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New York Attorney General Letitia James has taken legal action against renowned crypto entities: the Gemini exchange, the crypto loan provider Genesis, and the crypto investment group Digital Currency Group (DCG). Additionally, former Genesis CEO Michael Moro and DCG CEO Barry Silbert are pinpointed for their supposed roles in deceptive practices which allegedly defrauded customers, as detailed by Axios.

The lawsuit delves into Gemini’s financial dealings, stating that it channeled funds to Genesis through its Earn program. These funds were then loaned to parties like Three Arrows Capital and Alameda. When a series of industry bankruptcies led to Genesis defaults, the company faced an astounding $1 billion shortfall.

DCG is charged with concealing these losses under the guise of absorbing them. In truth, they only provided a promissory note to Genesis, their subsidiary.

Moreover, Gemini has been accused of misleading about the full collateral backing of Genesis loans. Data presented by the Attorney General’s office reveals that from December 2020 to September 2022, these loans were backed by merely 60-90% collateral, in contradiction to Gemini’s assertions.

By February 2022, Gemini’s risk management foresaw a potential default rate of 50-60% if the market took a downturn. They even paralleled Genesis’ financial standing to firms rated CCC in creditworthiness, hinting at a considerable credit peril.

The lawsuit reveals Genesis made concerted efforts to hide the losses tied to the promissory note. This document signifies a commitment between a lender and borrower for repayment plus interest. The promissory note remained concealed until Silbert permitted its disclosure to Gemini on October 28, 2022, a mere fortnight before Genesis put a halt on withdrawals.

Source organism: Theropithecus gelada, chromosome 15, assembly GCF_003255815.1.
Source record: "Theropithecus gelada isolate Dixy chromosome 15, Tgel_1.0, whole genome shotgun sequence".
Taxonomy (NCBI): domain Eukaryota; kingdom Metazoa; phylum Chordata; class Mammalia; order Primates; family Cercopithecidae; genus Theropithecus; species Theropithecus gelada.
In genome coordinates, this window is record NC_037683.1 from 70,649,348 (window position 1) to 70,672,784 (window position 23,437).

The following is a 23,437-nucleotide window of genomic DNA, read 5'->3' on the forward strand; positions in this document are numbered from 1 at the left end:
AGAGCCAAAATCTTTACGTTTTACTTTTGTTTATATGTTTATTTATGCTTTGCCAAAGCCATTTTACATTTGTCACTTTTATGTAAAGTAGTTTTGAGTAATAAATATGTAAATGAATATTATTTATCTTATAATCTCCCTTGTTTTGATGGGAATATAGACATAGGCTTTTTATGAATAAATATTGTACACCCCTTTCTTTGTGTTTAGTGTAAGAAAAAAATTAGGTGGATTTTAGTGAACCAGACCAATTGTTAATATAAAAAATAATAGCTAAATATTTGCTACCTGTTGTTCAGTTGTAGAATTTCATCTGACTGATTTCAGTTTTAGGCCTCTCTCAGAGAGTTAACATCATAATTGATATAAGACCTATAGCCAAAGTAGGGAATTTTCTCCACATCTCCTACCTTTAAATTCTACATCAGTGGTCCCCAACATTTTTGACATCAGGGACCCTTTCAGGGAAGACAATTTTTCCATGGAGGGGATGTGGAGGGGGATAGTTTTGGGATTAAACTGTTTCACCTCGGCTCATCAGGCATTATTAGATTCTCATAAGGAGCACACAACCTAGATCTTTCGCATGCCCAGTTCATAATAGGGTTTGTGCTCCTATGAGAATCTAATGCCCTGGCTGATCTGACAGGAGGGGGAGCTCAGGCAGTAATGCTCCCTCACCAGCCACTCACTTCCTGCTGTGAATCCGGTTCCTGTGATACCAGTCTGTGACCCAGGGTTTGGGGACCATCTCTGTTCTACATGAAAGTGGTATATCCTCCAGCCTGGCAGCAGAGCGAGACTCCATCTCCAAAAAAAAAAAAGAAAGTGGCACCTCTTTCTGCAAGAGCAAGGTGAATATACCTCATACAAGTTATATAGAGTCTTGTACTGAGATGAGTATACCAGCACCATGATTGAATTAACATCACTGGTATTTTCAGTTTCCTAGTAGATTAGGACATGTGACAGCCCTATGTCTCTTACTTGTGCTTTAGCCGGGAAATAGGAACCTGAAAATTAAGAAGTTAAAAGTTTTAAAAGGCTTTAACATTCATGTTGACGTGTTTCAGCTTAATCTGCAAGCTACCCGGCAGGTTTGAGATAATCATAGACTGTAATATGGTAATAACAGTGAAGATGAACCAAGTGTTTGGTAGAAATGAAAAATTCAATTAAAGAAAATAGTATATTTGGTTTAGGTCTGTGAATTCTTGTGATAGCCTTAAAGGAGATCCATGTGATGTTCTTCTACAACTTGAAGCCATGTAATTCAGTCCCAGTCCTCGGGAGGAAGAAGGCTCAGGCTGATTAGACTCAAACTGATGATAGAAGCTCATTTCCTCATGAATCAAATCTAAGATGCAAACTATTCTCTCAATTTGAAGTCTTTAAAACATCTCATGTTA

This action by the Attorney General echoes earlier allegations by Gemini’s co-founder, Cameron Winklevoss, who claimed that Genesis provided misleading information about its fiscal stability.

Furthermore, the lawsuit intimates that between January and July 2022, DCG took loans exceeding $800 million from Genesis.

The legal complaint strives to bar the implicated parties from securities and commodities sales within New York. It also seeks the imposition of penalties, damages, and the surrender of any ill-gotten gains from their purported deceit.

As of now, Digital Currency Group has tentatively agreed to a settlement with Genesis creditors. This deal proposes to compensate 70-90% in USD to unsecured creditors. Based on recent court documents, the accord assures a recovery ranging from 65% to 90% depending on the cryptocurrency denomination.